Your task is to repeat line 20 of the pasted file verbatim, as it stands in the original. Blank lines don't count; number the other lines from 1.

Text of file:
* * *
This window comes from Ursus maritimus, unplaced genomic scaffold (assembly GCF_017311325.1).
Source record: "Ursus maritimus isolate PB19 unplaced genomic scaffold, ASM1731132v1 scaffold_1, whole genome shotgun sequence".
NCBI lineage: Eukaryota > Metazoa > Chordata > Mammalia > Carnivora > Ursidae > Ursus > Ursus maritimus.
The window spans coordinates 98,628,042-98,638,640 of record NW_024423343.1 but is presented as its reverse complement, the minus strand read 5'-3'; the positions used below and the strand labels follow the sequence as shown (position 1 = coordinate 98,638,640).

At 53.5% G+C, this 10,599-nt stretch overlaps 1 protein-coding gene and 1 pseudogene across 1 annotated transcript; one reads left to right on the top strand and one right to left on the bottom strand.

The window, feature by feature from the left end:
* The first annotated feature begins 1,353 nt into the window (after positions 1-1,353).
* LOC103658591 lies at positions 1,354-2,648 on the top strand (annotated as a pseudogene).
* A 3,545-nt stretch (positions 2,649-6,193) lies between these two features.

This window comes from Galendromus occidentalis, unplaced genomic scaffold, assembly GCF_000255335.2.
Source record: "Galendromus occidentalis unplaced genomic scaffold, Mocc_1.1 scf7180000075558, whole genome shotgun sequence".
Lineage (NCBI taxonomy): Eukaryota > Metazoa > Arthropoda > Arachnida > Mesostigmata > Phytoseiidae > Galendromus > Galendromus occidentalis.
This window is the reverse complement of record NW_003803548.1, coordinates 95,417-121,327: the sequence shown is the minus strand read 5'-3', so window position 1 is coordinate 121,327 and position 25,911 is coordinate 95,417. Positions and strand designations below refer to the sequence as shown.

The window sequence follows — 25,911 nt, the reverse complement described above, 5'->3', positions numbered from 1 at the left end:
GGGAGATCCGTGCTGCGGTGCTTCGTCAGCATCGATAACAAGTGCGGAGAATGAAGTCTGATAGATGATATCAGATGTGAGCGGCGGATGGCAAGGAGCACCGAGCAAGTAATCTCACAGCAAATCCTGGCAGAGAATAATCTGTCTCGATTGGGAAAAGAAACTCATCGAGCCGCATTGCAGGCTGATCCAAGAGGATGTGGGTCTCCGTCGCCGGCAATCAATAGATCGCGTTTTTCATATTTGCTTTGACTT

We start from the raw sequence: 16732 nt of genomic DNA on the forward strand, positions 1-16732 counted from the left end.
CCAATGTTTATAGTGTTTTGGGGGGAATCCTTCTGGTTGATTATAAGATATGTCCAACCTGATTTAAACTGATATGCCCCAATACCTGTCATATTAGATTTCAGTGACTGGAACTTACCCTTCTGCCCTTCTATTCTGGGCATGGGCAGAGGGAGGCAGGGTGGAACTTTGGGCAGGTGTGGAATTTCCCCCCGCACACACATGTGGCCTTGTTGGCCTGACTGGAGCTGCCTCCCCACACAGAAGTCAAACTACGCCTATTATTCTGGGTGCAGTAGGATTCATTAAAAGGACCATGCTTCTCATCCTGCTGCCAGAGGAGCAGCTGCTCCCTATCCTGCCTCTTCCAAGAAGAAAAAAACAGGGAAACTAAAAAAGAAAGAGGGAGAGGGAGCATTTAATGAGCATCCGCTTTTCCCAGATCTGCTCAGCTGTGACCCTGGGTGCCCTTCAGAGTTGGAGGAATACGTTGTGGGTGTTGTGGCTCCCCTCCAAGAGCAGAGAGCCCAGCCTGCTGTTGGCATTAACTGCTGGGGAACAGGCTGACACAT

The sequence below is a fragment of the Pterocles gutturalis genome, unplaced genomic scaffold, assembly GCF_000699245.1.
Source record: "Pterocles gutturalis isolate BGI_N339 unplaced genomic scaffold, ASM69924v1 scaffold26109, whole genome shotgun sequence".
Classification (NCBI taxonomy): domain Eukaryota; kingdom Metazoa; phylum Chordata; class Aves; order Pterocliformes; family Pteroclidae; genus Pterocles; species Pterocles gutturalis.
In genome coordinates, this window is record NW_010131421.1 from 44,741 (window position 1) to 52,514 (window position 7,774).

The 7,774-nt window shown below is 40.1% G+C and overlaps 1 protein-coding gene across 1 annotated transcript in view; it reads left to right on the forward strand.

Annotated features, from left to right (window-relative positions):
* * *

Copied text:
Classification (NCBI taxonomy): domain Eukaryota; kingdom Metazoa; phylum Chordata; class Aves; order Pterocliformes; family Pteroclidae; genus Pterocles; species Pterocles gutturalis.